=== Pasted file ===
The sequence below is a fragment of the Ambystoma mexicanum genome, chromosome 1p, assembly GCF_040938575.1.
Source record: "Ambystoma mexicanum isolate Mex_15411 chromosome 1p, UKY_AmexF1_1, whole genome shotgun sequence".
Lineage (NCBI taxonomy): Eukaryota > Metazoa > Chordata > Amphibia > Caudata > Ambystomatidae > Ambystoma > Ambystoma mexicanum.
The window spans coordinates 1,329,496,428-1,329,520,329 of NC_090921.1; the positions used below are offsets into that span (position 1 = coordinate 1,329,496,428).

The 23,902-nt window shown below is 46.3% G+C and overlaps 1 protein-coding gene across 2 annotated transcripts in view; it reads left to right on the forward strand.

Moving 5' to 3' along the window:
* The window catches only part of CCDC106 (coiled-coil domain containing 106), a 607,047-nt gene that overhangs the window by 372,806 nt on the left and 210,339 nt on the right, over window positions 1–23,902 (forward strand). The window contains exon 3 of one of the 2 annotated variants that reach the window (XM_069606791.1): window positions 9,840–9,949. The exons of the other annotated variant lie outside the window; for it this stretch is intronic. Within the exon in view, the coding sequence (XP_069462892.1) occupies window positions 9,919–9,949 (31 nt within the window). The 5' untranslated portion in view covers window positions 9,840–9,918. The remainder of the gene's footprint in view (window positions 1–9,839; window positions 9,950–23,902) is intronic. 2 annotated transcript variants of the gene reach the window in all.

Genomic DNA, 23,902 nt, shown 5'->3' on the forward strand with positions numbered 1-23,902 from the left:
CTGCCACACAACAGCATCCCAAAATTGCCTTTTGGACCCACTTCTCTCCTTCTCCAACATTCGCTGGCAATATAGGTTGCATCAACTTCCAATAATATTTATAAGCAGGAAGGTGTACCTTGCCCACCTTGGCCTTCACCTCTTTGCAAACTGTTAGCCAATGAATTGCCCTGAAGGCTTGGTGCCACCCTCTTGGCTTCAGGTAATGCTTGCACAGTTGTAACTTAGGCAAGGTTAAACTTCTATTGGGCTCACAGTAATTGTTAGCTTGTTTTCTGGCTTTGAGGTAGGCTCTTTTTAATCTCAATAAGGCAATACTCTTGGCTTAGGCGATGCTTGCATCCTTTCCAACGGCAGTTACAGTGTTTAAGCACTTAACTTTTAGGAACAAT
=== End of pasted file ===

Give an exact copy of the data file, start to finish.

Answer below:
The sequence below is a fragment of the Ambystoma mexicanum genome, chromosome 1p, assembly GCF_040938575.1.
Source record: "Ambystoma mexicanum isolate Mex_15411 chromosome 1p, UKY_AmexF1_1, whole genome shotgun sequence".
Lineage (NCBI taxonomy): Eukaryota > Metazoa > Chordata > Amphibia > Caudata > Ambystomatidae > Ambystoma > Ambystoma mexicanum.
The window spans coordinates 1,329,496,428-1,329,520,329 of NC_090921.1; the positions used below are offsets into that span (position 1 = coordinate 1,329,496,428).

The 23,902-nt window shown below is 46.3% G+C and overlaps 1 protein-coding gene across 2 annotated transcripts in view; it reads left to right on the forward strand.

Moving 5' to 3' along the window:
* The window catches only part of CCDC106 (coiled-coil domain containing 106), a 607,047-nt gene that overhangs the window by 372,806 nt on the left and 210,339 nt on the right, over window positions 1–23,902 (forward strand). The window contains exon 3 of one of the 2 annotated variants that reach the window (XM_069606791.1): window positions 9,840–9,949. The exons of the other annotated variant lie outside the window; for it this stretch is intronic. Within the exon in view, the coding sequence (XP_069462892.1) occupies window positions 9,919–9,949 (31 nt within the window). The 5' untranslated portion in view covers window positions 9,840–9,918. The remainder of the gene's footprint in view (window positions 1–9,839; window positions 9,950–23,902) is intronic. 2 annotated transcript variants of the gene reach the window in all.

Genomic DNA, 23,902 nt, shown 5'->3' on the forward strand with positions numbered 1-23,902 from the left:
CTGCCACACAACAGCATCCCAAAATTGCCTTTTGGACCCACTTCTCTCCTTCTCCAACATTCGCTGGCAATATAGGTTGCATCAACTTCCAATAATATTTATAAGCAGGAAGGTGTACCTTGCCCACCTTGGCCTTCACCTCTTTGCAAACTGTTAGCCAATGAATTGCCCTGAAGGCTTGGTGCCACCCTCTTGGCTTCAGGTAATGCTTGCACAGTTGTAACTTAGGCAAGGTTAAACTTCTATTGGGCTCACAGTAATTGTTAGCTTGTTTTCTGGCTTTGAGGTAGGCTCTTTTTAATCTCAATAAGGCAATACTCTTGGCTTAGGCGATGCTTGCATCCTTTCCAACGGCAGTTACAGTGTTTAAGCACTTAACTTTTAGGAACAAT